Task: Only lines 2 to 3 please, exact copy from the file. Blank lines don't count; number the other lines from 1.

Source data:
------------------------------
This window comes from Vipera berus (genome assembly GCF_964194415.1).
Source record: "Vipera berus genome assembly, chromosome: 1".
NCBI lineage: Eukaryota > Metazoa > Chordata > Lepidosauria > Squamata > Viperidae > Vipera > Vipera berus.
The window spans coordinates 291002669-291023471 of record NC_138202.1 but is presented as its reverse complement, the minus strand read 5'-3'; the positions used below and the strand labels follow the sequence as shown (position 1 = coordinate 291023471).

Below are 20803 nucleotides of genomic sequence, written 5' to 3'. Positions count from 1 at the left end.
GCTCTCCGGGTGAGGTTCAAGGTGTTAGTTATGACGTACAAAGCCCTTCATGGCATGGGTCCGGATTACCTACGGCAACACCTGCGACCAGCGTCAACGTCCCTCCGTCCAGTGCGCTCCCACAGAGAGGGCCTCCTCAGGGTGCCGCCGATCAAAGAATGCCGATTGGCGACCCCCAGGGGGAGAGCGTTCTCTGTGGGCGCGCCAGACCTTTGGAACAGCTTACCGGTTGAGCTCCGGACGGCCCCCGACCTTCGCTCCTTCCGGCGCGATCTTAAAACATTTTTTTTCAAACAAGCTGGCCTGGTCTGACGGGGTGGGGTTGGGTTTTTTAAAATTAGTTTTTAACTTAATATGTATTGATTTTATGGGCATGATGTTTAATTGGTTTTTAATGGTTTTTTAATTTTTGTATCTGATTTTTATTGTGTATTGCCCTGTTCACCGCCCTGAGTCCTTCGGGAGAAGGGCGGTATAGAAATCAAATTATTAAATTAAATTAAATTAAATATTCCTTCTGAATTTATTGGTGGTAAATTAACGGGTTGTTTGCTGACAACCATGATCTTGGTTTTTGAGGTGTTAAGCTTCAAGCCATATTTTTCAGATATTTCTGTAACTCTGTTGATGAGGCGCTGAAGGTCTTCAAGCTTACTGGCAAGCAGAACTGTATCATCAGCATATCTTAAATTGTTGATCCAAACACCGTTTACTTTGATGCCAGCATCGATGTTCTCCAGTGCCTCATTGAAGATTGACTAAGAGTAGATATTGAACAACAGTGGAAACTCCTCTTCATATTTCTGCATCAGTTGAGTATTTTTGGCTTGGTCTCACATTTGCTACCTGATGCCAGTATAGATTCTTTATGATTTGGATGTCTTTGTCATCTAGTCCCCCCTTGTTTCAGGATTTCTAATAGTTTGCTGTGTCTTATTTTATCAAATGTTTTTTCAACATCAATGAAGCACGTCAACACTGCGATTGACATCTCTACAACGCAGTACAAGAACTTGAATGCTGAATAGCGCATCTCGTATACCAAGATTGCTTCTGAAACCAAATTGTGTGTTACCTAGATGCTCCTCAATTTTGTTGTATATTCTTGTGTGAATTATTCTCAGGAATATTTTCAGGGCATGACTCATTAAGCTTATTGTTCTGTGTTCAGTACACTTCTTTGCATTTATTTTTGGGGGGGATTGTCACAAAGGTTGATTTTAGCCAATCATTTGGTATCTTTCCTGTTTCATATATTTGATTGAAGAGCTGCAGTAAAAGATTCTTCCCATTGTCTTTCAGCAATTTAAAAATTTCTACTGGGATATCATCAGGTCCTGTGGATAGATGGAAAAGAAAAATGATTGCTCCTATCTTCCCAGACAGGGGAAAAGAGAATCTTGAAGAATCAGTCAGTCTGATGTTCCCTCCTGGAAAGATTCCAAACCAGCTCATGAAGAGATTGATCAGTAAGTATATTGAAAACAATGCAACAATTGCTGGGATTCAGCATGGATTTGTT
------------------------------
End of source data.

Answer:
Source record: "Vipera berus genome assembly, chromosome: 1".
NCBI lineage: Eukaryota > Metazoa > Chordata > Lepidosauria > Squamata > Viperidae > Vipera > Vipera berus.